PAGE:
Mitochondrial acetoacetyl-CoA thiolase deficiency (607809)

Acetyl-CoA thiolase

ACAT1 (11q22.3-a23.1)*

Biochemical profile: Elevated urine 2-methyl-3-hydroxybutyrate and 2-methylacetoacetate, elevated plasma tiglylglycine

Clinical features: Episodes of ketoacidosis, vomiting, diarrhea, coma, intellectual disability

Treatment: Low-protein diet, controlled isoleucine intake

Isobutyryl-CoA dehydrogenase deficiency

Isobutyryl-CoA dehydrogenase

Not determined

Biochemical profile: Elevated C-4 carnitine, low free carnitine

Clinical features: Anemia, cardiomyopathy

Treatment: Carnitine

3-Hydroxyisobutyryl-CoA deacylase deficiency (methacrylic aciduria; 250620)

3-Hydroxyisobutyryl-CoA deacylase

Not determined

Biochemical profile: Elevated S -(2-carboxypropyl)-cysteine and S -(2-carboxypropyl)-cysteamine

Clinical features: Growth and developmental delay, dysmorphic feature, vertebral anomaly, CNS malformations, death

Treatment: No effective treatment

3-Hydroxyisobutyric aciduria (236795)

3-Hydroxyisobutyrate dehydrogenase

HIBADH (chromosomal location not determined)

Biochemical profile: Elevated urine 3-hydroxyisobutyrate; in 50% patients, elevated lactate

Clinical features: Dysmorphic features, CNS malformations, hypotonia, ketoacidosis

Treatment: Low-protein diet, carnitine

2-Methylbutyryl glycinuria (600301)

Short branched-chain acyl-CoA dehydrogenase

ACADSB (10q25-q26)*

Biochemical profile: Elevated urine 2-methylbutyrulglycine

Clinical features: Hypotonia, muscular atrophy, lethargy, hypoglycemia, hypothermia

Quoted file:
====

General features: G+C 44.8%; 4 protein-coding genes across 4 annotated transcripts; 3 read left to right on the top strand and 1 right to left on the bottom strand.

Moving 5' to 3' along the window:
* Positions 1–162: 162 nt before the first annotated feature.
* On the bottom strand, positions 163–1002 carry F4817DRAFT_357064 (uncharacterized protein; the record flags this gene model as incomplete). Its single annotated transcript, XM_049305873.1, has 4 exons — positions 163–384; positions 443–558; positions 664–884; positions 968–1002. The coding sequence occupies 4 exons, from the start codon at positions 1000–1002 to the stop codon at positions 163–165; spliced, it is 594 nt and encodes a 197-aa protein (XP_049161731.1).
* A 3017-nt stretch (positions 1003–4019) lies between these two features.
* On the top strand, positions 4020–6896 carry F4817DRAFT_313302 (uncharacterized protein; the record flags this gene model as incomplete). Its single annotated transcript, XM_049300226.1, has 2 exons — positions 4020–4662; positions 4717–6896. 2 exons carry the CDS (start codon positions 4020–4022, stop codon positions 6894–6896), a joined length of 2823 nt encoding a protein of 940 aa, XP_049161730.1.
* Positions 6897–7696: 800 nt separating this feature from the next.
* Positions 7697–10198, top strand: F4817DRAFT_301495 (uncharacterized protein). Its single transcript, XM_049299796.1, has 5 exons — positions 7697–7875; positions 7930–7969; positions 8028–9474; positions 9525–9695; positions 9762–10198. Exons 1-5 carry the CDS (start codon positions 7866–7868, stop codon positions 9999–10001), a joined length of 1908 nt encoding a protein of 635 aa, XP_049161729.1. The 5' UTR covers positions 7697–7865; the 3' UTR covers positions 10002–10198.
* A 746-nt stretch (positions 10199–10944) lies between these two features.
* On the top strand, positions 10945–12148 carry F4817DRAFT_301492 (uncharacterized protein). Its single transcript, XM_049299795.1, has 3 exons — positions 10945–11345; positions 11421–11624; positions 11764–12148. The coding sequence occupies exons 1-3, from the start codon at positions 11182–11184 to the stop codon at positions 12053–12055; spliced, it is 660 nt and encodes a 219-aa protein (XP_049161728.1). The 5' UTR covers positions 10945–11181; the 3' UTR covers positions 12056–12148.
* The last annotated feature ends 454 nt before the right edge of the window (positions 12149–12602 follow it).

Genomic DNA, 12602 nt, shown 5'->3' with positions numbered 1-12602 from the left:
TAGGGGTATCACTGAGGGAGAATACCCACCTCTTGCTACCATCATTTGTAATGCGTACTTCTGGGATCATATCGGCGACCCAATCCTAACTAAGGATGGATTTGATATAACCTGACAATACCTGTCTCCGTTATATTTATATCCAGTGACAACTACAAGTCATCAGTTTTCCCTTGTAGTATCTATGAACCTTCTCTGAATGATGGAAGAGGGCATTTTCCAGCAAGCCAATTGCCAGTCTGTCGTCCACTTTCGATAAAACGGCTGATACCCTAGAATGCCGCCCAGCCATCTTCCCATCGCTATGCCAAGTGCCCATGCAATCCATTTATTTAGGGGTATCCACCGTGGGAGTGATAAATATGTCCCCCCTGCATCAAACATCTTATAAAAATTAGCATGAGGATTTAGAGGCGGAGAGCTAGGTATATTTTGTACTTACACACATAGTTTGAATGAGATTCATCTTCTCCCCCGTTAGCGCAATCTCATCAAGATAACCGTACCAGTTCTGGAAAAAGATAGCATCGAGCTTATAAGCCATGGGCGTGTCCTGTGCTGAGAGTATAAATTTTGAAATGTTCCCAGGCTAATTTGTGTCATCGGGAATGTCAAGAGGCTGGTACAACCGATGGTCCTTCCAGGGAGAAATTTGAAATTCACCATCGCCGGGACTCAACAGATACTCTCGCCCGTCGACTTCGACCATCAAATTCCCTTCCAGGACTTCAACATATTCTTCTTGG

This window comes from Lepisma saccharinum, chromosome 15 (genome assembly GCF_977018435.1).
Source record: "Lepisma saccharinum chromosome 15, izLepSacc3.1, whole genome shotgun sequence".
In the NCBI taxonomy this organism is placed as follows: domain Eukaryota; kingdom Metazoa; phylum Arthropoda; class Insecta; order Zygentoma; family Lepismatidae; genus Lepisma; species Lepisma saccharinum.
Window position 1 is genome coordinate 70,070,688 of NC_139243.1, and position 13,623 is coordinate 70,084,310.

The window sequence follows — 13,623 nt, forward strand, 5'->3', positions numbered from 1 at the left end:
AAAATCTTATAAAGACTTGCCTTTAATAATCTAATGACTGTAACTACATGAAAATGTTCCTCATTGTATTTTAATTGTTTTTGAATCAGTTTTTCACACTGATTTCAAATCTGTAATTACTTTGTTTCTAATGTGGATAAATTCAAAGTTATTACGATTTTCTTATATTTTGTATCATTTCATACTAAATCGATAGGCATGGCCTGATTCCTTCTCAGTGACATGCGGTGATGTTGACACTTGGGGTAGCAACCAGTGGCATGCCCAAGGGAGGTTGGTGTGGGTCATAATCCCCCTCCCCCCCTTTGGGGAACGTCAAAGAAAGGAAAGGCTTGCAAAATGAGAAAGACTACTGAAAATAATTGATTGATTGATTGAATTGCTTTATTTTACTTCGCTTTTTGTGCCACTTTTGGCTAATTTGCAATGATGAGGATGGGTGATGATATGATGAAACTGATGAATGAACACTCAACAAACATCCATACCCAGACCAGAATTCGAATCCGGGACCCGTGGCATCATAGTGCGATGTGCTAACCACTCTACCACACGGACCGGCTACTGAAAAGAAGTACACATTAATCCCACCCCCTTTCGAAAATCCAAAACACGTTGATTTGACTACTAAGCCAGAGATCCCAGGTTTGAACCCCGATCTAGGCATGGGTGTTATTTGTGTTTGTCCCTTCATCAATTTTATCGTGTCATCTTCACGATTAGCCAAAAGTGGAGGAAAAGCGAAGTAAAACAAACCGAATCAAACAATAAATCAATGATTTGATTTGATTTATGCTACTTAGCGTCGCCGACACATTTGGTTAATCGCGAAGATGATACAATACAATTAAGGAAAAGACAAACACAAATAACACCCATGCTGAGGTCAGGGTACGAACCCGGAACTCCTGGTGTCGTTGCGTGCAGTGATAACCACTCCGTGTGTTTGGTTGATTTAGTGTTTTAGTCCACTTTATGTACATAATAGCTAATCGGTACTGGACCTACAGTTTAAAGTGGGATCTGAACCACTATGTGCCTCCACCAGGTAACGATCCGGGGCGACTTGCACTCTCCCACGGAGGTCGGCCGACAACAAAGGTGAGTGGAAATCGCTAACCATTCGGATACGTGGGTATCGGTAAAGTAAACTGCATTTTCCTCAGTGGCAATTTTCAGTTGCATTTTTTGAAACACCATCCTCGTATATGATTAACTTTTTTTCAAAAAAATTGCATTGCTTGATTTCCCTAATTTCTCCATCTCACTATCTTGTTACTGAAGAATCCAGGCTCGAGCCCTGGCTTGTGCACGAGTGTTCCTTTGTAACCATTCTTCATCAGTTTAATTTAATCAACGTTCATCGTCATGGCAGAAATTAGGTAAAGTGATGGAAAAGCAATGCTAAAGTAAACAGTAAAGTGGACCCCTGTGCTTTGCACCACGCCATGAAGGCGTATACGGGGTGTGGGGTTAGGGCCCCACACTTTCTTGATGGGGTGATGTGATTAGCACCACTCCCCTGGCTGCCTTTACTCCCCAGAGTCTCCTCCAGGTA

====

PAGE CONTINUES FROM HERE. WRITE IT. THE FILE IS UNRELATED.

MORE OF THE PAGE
Treatment: No effective treatment

Ethylmalonic encephalopathy (602473)

Mitochondrial protein of undetermined function

ETHE1 (19q13.32)*

Biochemical profile: Elevated urine ethylmalonic and methylsuccinic acids, elevated serum lactate

Clinical features: Retinopathy, acrocyanosis, diarrhea, petechiae, developmental delay, intellectual disability, extrapyramidal symptoms, ataxia, seizures, hyperintense lesions in the basal ganglia

Treatment: No effective treatment

Malonic aciduria (248360)

Malonyl-CoA decarboxylase

MLYCD (16q24)*

Biochemical profile: Elevated lactate, malonate, methylmalonate, and malonylcarnitine

Clinical features: Hypotonia, developmental delay, hypoglycemia, acidosis

Treatment: No effective treatment; low-fat, high-carbohydrate diet

Carnitine possibly helpful in some patients

Hypervalinemia or hyperisoleucine-hyperleucinemia (277100)

Mitochondrial branched-chain aminotransferase 2

BCAT2 (19q13)

Biochemical profile: Elevated urine and serum valine

Clinical features: Growth retardation

Treatment: Controlled valine intake

Disorders of methionine and sulfur metabolism

Homocystinuria (236200)

Cystathionine β-synthase

CBS (21q22.3)*

Biochemical profile: Methioninuria, homocystinuria

Clinical features: Osteoporosis, scoliosis, fair complexion, ectopia lentis, progressive intellectual disability, thromboembolism

Treatment: Pyridoxine, folate, betaine for unresponsive patients, low methionine diet with some L-cysteine supplementation

Methylenetetrahydrofolate reductase deficiency (236250)

Methylenetetrahydrofolate reductase

MTHFR (1p36.3)*

Biochemical profile: Low to normal plasma methionine, homocystinemia, homocystinuria

Clinical features: Varies from asymptomatic to microcephaly, hypotonia, seizures, gait abnormality, and intellectual disability to apnea, coma, and death

Treatment: Pyridoxine, folate (folic acid), hydroxycobalamin, methionine, betaine